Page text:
VIDEO: Tense Encounter Between Elk and Wildlife Photographer
March 11, 2021
One wildlife photographer had the fright of his life when a curious bull elk took more than a little interest in the man and his photographic equipment.
The encounter took place in the Great Smoky Mountains National Park, where the nature photographer was sitting by the side of the road taking snaps of wildlife when one buck elk got too close, and curiosity turned to aggression.
The photographer was sitting cross-legged by the side of the road on the first approach of the elk. The elk lowered it's head and rubbed the crown of it's head against the head of the photographer, perhaps in imitation of two sparring bucks. The wildlife photographer is a very smart man, and he knew to keep his head down and his hat on to protect his eyes; if worse comes to worst and the elk charged, his antlers might scratch his head, maybe requiring stitches, but if the antler goes through the man's eye he will certainly lose it, if not his life as well.
But the elk just wouldn't stop. In fact, it seemed to get worse and worse as the elk got more aggravated. The people watching from a distance grew more concerned, and eventually, the man knew that he would have to stand up, if the elk ever gave him a chance. Soon, the chance came and the man rose to his feet. The elk seemed to be a little more cautious now that the real size of the man was apparent, but he still didn't go away. Finally, someone in a white SUV drove up and rescued the man, but not before the photographer jumped out and grabbed his tripod and equipment, which seemed to be what the elk was after.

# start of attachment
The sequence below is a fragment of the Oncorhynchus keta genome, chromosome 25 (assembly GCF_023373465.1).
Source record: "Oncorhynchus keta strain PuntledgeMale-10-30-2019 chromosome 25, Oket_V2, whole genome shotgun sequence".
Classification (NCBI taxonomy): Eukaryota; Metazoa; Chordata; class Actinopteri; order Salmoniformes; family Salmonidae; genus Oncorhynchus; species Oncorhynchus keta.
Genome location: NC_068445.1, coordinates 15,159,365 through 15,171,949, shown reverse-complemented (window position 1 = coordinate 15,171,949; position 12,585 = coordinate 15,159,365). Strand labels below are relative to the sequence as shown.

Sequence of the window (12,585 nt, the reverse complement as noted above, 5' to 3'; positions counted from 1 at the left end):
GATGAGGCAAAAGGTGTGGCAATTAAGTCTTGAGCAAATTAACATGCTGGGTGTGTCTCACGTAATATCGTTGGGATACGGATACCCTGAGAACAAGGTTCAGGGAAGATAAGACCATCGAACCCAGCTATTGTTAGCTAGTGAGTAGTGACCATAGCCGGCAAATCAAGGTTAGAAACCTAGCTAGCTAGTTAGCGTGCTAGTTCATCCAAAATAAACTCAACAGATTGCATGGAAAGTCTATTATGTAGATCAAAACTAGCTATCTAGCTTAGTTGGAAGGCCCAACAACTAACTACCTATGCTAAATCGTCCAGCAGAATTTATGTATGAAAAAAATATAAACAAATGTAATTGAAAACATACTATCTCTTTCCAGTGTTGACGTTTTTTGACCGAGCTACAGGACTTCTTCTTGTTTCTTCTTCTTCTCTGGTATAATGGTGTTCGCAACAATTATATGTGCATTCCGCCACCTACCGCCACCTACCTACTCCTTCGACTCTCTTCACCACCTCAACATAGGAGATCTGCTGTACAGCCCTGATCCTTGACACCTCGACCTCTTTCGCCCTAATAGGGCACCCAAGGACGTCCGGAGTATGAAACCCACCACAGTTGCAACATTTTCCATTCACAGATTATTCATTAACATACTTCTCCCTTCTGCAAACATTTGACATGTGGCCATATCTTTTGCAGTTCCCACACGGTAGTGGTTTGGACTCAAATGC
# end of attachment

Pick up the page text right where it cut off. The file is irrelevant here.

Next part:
The story has a sad ending. Great Smoky Park Rangers decided to put the animal down after it showed a pattern of aggressive behavior. They think that someone had been feeding the elk regularly, which had contributed to the animal's lack of fear towards humans, as well as his expectation of receiving a treat from every human he approached.
To be clear, this photographer DID NOT feed the animal and did not get too close. He did just as he was supposed to. The onus of blame for the animal's death belongs to whoever carelessly fed the animal.
Remember: please do not feed the wild animals. You are taking their lives, and potentially the lives of the next person the animal encounters, into your hands.